It's pretty easy for this sort of movie to derail into unwatchable dreck; the line between dark comedy and just vile meanspiritedness ain't all that thick, and even those that do have kind of a nasty bent succumb in the last reel to making everything all cheerful and riding off into the sunset to live happily, happily ever after. Terry Zwigoff straddles that balance better than most in Bad Santa. Willie's a prick throughout damn near every frame of both cuts of Bad Santa on this Blu-ray disc, and especially in the director's cut that first bowed late last year, there isn't some lame third act epiphany about what a wreck he's made of his life and how all he needs is to embrace some blah blah blah for everything to be all pressed flowers and puppy dogs. No. One of the great things about Willie is that he really doesn't go out of his way to be mean. If you bug him, yeah, he'll spew out a couple dozen four letter words in front of your beaming little kid. He resents damn near everything about himself to the point where he's pretty much doing the Leaving Las Vegas thing and seeing how much booze he can swill before keeling over. Sure, Willie might steal your car or bust open your safe, but it's nothing personal. He humiliates himself time and again and is probably scarring some of these kids for...well, not their lives, but the next couple of weeks for sure, but Willie hates himself, not much of anyone else. Everyone and everything else is just further proof that the world is an unredeemably shitty place, so there's really no point in lashing out.

Thurman eventually grows on Willie -- like a tick on a turd -- but Willie's the same vile slob in the last few minutes of the movie as he is at the beginning. Bad Santa has the conviction to let Willie still be a dick as the end credits are rolling, and he's not redeemed or whitewashed just 'cause he starts being kinda-sorta nice to a kid he's been exploiting for weeks. Billy Bob Thornton makes Willie such a...fascinatingly repulsive character that I can't picture anyone else stepping into that booze-soaked red velvet suit. He really got typecast in this sort of part after Bad Santa, but Thornton is damned good at it. Tony Cox gets a much meatier role than just another "ha! lookit the little guy" bit part, with Marcus actually determined to put forth the effort to see the heist through and is pissed off about the drunken, wholly disinterested Willie coming close to botching everything over and over again. Brett Kelly is pretty fantastic too, plastering Thurman with that kind of beaming smile that only some naive kid with a double digit IQ would have smeared across his face, as good-natured and optimistic as Willie is self-loathing and suicidal. Lauren Graham gets kinda tossed aside in a pretty anemic role, but she makes the most as the stock love interest, and she's nice-lookin' enough that I'll let it slide.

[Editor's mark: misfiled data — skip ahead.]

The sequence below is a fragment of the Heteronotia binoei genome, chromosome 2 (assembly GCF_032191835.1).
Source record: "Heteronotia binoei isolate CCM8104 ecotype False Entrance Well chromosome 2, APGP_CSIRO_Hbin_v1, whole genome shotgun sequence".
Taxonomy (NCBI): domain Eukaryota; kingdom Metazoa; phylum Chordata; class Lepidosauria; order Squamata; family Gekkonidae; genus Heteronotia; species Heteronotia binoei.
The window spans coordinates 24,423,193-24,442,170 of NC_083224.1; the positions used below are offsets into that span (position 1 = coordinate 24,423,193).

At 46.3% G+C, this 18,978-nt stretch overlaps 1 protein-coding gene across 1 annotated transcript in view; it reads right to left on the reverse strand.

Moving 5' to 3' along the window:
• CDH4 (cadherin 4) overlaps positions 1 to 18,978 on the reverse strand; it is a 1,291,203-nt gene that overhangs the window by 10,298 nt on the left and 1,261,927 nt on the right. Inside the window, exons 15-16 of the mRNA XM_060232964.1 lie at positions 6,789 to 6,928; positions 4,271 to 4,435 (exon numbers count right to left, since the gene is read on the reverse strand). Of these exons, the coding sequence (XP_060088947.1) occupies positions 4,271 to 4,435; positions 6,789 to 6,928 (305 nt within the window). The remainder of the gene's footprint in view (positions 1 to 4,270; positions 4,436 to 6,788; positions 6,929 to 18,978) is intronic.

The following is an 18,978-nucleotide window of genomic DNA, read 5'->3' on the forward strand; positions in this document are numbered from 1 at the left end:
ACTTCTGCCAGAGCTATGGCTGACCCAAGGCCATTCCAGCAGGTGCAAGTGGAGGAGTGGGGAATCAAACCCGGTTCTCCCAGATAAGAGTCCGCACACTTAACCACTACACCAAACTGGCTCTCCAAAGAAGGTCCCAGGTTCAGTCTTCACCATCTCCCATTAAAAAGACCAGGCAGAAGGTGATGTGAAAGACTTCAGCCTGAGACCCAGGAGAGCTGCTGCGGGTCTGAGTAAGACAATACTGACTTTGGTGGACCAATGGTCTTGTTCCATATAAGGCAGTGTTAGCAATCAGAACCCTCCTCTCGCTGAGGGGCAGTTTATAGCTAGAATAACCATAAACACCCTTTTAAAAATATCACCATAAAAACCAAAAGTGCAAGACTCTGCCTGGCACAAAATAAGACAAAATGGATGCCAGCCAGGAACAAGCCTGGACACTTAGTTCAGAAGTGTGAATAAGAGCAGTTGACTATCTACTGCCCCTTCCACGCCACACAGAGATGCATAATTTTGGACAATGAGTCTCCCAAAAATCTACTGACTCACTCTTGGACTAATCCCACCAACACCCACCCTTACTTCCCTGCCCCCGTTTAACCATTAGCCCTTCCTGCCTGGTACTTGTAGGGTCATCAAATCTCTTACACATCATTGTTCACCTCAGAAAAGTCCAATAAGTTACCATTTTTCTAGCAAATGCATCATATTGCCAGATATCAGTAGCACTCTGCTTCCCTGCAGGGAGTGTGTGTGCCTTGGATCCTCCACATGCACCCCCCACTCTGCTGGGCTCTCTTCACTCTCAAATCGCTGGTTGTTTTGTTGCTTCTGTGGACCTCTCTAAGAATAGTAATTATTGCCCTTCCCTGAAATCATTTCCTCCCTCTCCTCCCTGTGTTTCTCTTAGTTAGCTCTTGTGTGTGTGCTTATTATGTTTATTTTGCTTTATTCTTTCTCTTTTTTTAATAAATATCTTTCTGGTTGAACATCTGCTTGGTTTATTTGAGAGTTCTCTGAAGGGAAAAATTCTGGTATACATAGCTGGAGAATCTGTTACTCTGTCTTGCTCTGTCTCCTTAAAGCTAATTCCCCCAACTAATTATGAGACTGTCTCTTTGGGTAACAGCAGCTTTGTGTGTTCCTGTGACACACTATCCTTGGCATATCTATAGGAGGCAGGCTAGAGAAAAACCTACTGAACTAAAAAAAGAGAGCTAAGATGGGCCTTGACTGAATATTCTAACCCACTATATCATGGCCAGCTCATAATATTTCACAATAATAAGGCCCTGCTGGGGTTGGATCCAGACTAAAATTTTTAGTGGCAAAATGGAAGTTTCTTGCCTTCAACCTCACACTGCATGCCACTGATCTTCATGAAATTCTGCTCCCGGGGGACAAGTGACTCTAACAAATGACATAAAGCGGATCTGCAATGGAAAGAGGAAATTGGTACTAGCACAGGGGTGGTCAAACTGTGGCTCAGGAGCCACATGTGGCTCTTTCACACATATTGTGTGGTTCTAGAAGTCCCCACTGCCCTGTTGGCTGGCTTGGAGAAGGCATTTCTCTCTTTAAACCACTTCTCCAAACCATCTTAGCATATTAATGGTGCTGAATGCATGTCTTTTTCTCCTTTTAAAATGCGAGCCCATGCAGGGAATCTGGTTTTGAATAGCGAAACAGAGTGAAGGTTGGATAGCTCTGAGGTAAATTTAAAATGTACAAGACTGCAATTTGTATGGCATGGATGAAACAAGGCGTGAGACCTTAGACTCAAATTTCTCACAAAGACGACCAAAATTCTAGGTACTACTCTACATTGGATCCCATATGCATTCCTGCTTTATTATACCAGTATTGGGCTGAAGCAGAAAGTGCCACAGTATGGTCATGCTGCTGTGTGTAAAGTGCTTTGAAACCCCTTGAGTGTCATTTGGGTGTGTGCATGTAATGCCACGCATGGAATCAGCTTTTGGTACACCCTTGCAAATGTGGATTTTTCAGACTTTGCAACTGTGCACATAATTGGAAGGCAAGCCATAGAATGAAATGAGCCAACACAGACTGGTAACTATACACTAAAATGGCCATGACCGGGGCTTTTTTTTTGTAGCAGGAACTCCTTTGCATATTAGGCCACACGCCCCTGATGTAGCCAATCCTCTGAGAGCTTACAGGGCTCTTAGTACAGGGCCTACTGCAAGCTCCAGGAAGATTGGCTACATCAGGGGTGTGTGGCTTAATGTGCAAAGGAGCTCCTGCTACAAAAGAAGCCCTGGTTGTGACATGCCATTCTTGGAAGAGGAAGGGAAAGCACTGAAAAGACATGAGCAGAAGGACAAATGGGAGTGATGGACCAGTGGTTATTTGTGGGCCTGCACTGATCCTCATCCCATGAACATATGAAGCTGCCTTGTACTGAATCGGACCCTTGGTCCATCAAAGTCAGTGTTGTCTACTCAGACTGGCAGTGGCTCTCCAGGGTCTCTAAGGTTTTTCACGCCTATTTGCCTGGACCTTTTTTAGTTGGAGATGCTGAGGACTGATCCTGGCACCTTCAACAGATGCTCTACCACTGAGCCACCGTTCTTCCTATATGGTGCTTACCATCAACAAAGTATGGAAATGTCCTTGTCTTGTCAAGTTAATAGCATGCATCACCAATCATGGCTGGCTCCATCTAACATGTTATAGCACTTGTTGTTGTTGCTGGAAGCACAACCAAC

Bad Santa isn't the sort of instant classic that Zwigoff's Ghost World was, but its unwaveringly vulgar wit makes for one of my favorite holiday flicks, and it's held up to repeat viewings much better than most dark comedies.